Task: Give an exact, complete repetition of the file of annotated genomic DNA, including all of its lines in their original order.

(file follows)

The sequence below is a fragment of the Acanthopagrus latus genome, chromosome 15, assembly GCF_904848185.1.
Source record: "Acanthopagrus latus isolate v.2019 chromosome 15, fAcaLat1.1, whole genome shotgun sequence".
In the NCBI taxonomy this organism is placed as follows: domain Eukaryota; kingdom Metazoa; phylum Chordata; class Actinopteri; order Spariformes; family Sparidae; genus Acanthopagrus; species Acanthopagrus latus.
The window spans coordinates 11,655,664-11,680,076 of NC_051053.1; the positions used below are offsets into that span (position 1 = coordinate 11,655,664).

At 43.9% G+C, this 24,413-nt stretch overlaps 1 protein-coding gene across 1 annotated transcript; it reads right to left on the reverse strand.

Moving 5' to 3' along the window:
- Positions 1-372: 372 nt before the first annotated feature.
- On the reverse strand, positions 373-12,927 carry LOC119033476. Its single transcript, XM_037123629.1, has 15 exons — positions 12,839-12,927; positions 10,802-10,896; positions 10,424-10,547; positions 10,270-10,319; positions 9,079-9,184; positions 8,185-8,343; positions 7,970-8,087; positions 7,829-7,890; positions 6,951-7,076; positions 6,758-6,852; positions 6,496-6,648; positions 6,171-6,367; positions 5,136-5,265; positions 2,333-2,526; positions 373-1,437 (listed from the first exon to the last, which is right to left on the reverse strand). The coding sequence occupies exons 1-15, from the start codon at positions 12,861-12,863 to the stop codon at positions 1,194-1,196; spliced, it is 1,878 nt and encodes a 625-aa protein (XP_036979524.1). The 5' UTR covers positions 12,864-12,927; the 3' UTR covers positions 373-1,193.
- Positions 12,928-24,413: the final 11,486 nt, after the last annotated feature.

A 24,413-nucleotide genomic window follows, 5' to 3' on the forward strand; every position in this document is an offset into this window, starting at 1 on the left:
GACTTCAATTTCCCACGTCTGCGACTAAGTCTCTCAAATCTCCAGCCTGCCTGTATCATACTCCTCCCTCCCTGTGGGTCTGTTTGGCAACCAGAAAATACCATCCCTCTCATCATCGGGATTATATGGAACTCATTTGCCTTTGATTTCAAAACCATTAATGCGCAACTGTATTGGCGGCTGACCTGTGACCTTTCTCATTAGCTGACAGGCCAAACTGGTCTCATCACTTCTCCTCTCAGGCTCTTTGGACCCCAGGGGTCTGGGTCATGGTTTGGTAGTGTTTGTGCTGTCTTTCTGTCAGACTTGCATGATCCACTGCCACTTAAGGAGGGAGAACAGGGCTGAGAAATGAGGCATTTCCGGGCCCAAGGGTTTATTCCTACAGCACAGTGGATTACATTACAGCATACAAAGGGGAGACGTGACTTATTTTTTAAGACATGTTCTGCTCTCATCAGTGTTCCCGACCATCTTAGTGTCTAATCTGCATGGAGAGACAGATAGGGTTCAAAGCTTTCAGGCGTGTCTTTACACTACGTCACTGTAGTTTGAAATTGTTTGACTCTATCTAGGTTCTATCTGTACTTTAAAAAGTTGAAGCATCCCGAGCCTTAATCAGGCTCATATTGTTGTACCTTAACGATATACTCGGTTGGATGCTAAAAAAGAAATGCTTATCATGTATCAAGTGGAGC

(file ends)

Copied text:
The sequence below is a fragment of the Acanthopagrus latus genome, chromosome 15, assembly GCF_904848185.1.
Source record: "Acanthopagrus latus isolate v.2019 chromosome 15, fAcaLat1.1, whole genome shotgun sequence".
In the NCBI taxonomy this organism is placed as follows: domain Eukaryota; kingdom Metazoa; phylum Chordata; class Actinopteri; order Spariformes; family Sparidae; genus Acanthopagrus; species Acanthopagrus latus.
The window spans coordinates 11,655,664-11,680,076 of NC_051053.1; the positions used below are offsets into that span (position 1 = coordinate 11,655,664).

At 43.9% G+C, this 24,413-nt stretch overlaps 1 protein-coding gene across 1 annotated transcript; it reads right to left on the reverse strand.

Moving 5' to 3' along the window:
- Positions 1-372: 372 nt before the first annotated feature.
- On the reverse strand, positions 373-12,927 carry LOC119033476. Its single transcript, XM_037123629.1, has 15 exons — positions 12,839-12,927; positions 10,802-10,896; positions 10,424-10,547; positions 10,270-10,319; positions 9,079-9,184; positions 8,185-8,343; positions 7,970-8,087; positions 7,829-7,890; positions 6,951-7,076; positions 6,758-6,852; positions 6,496-6,648; positions 6,171-6,367; positions 5,136-5,265; positions 2,333-2,526; positions 373-1,437 (listed from the first exon to the last, which is right to left on the reverse strand). The coding sequence occupies exons 1-15, from the start codon at positions 12,861-12,863 to the stop codon at positions 1,194-1,196; spliced, it is 1,878 nt and encodes a 625-aa protein (XP_036979524.1). The 5' UTR covers positions 12,864-12,927; the 3' UTR covers positions 373-1,193.
- Positions 12,928-24,413: the final 11,486 nt, after the last annotated feature.

A 24,413-nucleotide genomic window follows, 5' to 3' on the forward strand; every position in this document is an offset into this window, starting at 1 on the left:
GACTTCAATTTCCCACGTCTGCGACTAAGTCTCTCAAATCTCCAGCCTGCCTGTATCATACTCCTCCCTCCCTGTGGGTCTGTTTGGCAACCAGAAAATACCATCCCTCTCATCATCGGGATTATATGGAACTCATTTGCCTTTGATTTCAAAACCATTAATGCGCAACTGTATTGGCGGCTGACCTGTGACCTTTCTCATTAGCTGACAGGCCAAACTGGTCTCATCACTTCTCCTCTCAGGCTCTTTGGACCCCAGGGGTCTGGGTCATGGTTTGGTAGTGTTTGTGCTGTCTTTCTGTCAGACTTGCATGATCCACTGCCACTTAAGGAGGGAGAACAGGGCTGAGAAATGAGGCATTTCCGGGCCCAAGGGTTTATTCCTACAGCACAGTGGATTACATTACAGCATACAAAGGGGAGACGTGACTTATTTTTTAAGACATGTTCTGCTCTCATCAGTGTTCCCGACCATCTTAGTGTCTAATCTGCATGGAGAGACAGATAGGGTTCAAAGCTTTCAGGCGTGTCTTTACACTACGTCACTGTAGTTTGAAATTGTTTGACTCTATCTAGGTTCTATCTGTACTTTAAAAAGTTGAAGCATCCCGAGCCTTAATCAGGCTCATATTGTTGTACCTTAACGATATACTCGGTTGGATGCTAAAAAAGAAATGCTTATCATGTATCAAGTGGAGC